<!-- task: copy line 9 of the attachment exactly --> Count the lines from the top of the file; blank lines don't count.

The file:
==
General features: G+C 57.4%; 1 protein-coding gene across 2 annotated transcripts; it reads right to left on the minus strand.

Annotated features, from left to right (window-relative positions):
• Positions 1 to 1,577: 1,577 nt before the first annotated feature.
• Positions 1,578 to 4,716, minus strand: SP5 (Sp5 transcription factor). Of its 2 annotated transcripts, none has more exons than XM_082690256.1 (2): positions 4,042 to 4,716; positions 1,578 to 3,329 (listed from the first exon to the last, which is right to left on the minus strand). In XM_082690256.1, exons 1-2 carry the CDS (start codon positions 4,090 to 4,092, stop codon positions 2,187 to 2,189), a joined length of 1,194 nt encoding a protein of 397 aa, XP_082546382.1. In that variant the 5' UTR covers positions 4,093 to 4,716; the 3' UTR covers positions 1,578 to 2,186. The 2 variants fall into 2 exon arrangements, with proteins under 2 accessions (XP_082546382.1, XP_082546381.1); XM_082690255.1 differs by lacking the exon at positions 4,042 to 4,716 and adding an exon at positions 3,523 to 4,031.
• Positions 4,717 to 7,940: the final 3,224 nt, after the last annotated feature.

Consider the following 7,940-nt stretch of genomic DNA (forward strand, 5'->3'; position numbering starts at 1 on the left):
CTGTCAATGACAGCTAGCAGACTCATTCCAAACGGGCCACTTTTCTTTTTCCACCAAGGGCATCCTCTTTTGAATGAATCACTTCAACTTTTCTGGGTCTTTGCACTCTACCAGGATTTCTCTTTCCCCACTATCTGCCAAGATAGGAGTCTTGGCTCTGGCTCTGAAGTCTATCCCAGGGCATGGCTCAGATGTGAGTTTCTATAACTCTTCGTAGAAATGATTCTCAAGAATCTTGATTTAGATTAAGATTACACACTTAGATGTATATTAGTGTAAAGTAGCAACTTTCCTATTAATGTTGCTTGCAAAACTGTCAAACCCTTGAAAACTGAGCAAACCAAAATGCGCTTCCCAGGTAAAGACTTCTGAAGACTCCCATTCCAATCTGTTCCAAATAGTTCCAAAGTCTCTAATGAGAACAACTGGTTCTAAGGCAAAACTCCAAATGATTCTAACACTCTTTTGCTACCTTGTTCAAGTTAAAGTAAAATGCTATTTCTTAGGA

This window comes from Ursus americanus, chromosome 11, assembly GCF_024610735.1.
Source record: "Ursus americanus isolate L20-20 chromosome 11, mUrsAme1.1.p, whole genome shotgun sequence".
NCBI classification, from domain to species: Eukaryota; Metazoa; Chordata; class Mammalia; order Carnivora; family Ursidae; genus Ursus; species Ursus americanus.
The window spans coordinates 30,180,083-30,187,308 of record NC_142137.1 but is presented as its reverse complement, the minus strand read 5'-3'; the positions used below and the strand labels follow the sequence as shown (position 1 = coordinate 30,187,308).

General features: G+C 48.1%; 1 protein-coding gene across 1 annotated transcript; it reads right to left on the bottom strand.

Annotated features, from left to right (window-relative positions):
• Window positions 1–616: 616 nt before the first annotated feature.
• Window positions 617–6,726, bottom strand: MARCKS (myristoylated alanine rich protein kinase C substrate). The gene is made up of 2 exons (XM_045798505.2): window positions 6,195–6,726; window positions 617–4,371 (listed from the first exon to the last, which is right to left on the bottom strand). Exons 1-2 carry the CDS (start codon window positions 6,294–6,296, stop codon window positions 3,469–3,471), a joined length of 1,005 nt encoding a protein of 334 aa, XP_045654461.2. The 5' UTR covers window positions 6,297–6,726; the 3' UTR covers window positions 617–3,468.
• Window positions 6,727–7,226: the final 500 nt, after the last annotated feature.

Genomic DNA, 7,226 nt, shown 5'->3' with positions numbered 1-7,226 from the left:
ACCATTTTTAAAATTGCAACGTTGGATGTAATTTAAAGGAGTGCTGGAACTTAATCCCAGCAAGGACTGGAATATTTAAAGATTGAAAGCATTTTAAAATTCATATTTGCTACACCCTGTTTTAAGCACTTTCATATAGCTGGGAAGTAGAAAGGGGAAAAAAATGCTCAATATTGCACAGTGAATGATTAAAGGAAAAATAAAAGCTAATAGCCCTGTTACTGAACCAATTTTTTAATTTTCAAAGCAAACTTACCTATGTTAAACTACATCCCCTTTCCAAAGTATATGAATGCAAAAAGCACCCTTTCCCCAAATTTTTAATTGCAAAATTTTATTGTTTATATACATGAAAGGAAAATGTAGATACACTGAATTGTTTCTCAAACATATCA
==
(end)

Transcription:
Source record: "Ursus americanus isolate L20-20 chromosome 11, mUrsAme1.1.p, whole genome shotgun sequence".